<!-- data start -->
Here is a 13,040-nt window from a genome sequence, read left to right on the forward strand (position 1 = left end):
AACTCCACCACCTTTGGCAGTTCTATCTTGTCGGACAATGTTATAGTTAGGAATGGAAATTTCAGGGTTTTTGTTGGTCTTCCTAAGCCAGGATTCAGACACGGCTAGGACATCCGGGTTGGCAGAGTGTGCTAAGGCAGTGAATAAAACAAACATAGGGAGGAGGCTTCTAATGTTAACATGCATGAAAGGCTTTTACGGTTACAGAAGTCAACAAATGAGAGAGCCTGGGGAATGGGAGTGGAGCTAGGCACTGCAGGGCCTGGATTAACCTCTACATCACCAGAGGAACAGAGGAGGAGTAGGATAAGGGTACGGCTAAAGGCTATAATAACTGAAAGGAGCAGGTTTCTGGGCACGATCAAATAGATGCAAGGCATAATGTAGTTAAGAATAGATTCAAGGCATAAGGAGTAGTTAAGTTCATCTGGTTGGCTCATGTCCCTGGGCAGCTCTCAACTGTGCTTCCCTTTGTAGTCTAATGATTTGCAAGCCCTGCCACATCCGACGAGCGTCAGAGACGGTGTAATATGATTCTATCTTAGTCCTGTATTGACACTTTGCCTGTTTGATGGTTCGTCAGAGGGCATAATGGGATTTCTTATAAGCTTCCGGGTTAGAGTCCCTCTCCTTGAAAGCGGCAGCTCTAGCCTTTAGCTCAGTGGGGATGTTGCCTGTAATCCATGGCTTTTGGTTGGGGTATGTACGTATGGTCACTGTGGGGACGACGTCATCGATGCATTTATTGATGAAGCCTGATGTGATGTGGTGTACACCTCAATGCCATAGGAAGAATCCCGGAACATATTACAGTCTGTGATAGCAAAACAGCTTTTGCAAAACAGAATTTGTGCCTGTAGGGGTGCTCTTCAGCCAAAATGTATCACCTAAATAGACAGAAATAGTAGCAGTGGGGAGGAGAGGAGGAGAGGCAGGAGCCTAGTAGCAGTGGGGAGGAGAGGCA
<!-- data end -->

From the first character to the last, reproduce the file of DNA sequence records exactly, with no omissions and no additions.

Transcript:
Here is a 13,040-nt window from a genome sequence, read left to right on the forward strand (position 1 = left end):
AACTCCACCACCTTTGGCAGTTCTATCTTGTCGGACAATGTTATAGTTAGGAATGGAAATTTCAGGGTTTTTGTTGGTCTTCCTAAGCCAGGATTCAGACACGGCTAGGACATCCGGGTTGGCAGAGTGTGCTAAGGCAGTGAATAAAACAAACATAGGGAGGAGGCTTCTAATGTTAACATGCATGAAAGGCTTTTACGGTTACAGAAGTCAACAAATGAGAGAGCCTGGGGAATGGGAGTGGAGCTAGGCACTGCAGGGCCTGGATTAACCTCTACATCACCAGAGGAACAGAGGAGGAGTAGGATAAGGGTACGGCTAAAGGCTATAATAACTGAAAGGAGCAGGTTTCTGGGCACGATCAAATAGATGCAAGGCATAATGTAGTTAAGAATAGATTCAAGGCATAAGGAGTAGTTAAGTTCATCTGGTTGGCTCATGTCCCTGGGCAGCTCTCAACTGTGCTTCCCTTTGTAGTCTAATGATTTGCAAGCCCTGCCACATCCGACGAGCGTCAGAGACGGTGTAATATGATTCTATCTTAGTCCTGTATTGACACTTTGCCTGTTTGATGGTTCGTCAGAGGGCATAATGGGATTTCTTATAAGCTTCCGGGTTAGAGTCCCTCTCCTTGAAAGCGGCAGCTCTAGCCTTTAGCTCAGTGGGGATGTTGCCTGTAATCCATGGCTTTTGGTTGGGGTATGTACGTATGGTCACTGTGGGGACGACGTCATCGATGCATTTATTGATGAAGCCTGATGTGATGTGGTGTACACCTCAATGCCATAGGAAGAATCCCGGAACATATTACAGTCTGTGATAGCAAAACAGCTTTTGCAAAACAGAATTTGTGCCTGTAGGGGTGCTCTTCAGCCAAAATGTATCACCTAAATAGACAGAAATAGTAGCAGTGGGGAGGAGAGGAGGAGAGGCAGGAGCCTAGTAGCAGTGGGGAGGAGAGGCA